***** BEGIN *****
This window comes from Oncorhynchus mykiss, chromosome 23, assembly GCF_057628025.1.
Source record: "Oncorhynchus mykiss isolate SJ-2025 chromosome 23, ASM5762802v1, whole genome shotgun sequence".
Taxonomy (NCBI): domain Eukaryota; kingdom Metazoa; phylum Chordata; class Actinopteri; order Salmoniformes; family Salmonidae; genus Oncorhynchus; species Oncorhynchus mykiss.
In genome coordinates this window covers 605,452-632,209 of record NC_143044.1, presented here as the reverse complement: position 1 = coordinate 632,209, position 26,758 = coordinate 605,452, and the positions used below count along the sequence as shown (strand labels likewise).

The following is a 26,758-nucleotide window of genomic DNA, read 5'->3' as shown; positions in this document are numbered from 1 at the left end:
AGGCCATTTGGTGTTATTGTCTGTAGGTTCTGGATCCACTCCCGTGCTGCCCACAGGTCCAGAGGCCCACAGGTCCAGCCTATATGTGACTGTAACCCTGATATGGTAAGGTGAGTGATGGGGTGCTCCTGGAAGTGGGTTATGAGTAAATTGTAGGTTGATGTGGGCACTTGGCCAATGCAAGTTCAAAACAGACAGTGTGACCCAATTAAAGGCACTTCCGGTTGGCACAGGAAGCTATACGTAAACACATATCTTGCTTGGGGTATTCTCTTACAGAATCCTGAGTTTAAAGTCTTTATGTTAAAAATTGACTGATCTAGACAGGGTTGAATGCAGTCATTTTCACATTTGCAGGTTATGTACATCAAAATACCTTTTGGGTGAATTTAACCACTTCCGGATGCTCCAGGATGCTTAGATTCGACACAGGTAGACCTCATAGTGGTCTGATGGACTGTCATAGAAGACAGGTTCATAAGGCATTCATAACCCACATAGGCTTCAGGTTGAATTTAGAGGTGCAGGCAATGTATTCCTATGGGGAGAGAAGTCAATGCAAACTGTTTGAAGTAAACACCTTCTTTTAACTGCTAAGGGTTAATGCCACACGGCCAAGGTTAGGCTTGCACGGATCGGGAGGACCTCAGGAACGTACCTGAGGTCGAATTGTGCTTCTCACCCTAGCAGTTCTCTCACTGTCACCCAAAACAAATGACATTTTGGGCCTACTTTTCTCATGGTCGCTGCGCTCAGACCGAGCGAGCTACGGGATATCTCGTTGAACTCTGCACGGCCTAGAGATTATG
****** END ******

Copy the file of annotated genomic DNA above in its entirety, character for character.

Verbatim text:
This window comes from Oncorhynchus mykiss, chromosome 23, assembly GCF_057628025.1.
Source record: "Oncorhynchus mykiss isolate SJ-2025 chromosome 23, ASM5762802v1, whole genome shotgun sequence".
Taxonomy (NCBI): domain Eukaryota; kingdom Metazoa; phylum Chordata; class Actinopteri; order Salmoniformes; family Salmonidae; genus Oncorhynchus; species Oncorhynchus mykiss.
In genome coordinates this window covers 605,452-632,209 of record NC_143044.1, presented here as the reverse complement: position 1 = coordinate 632,209, position 26,758 = coordinate 605,452, and the positions used below count along the sequence as shown (strand labels likewise).

The following is a 26,758-nucleotide window of genomic DNA, read 5'->3' as shown; positions in this document are numbered from 1 at the left end:
AGGCCATTTGGTGTTATTGTCTGTAGGTTCTGGATCCACTCCCGTGCTGCCCACAGGTCCAGAGGCCCACAGGTCCAGCCTATATGTGACTGTAACCCTGATATGGTAAGGTGAGTGATGGGGTGCTCCTGGAAGTGGGTTATGAGTAAATTGTAGGTTGATGTGGGCACTTGGCCAATGCAAGTTCAAAACAGACAGTGTGACCCAATTAAAGGCACTTCCGGTTGGCACAGGAAGCTATACGTAAACACATATCTTGCTTGGGGTATTCTCTTACAGAATCCTGAGTTTAAAGTCTTTATGTTAAAAATTGACTGATCTAGACAGGGTTGAATGCAGTCATTTTCACATTTGCAGGTTATGTACATCAAAATACCTTTTGGGTGAATTTAACCACTTCCGGATGCTCCAGGATGCTTAGATTCGACACAGGTAGACCTCATAGTGGTCTGATGGACTGTCATAGAAGACAGGTTCATAAGGCATTCATAACCCACATAGGCTTCAGGTTGAATTTAGAGGTGCAGGCAATGTATTCCTATGGGGAGAGAAGTCAATGCAAACTGTTTGAAGTAAACACCTTCTTTTAACTGCTAAGGGTTAATGCCACACGGCCAAGGTTAGGCTTGCACGGATCGGGAGGACCTCAGGAACGTACCTGAGGTCGAATTGTGCTTCTCACCCTAGCAGTTCTCTCACTGTCACCCAAAACAAATGACATTTTGGGCCTACTTTTCTCATGGTCGCTGCGCTCAGACCGAGCGAGCTACGGGATATCTCGTTGAACTCTGCACGGCCTAGAGATTATG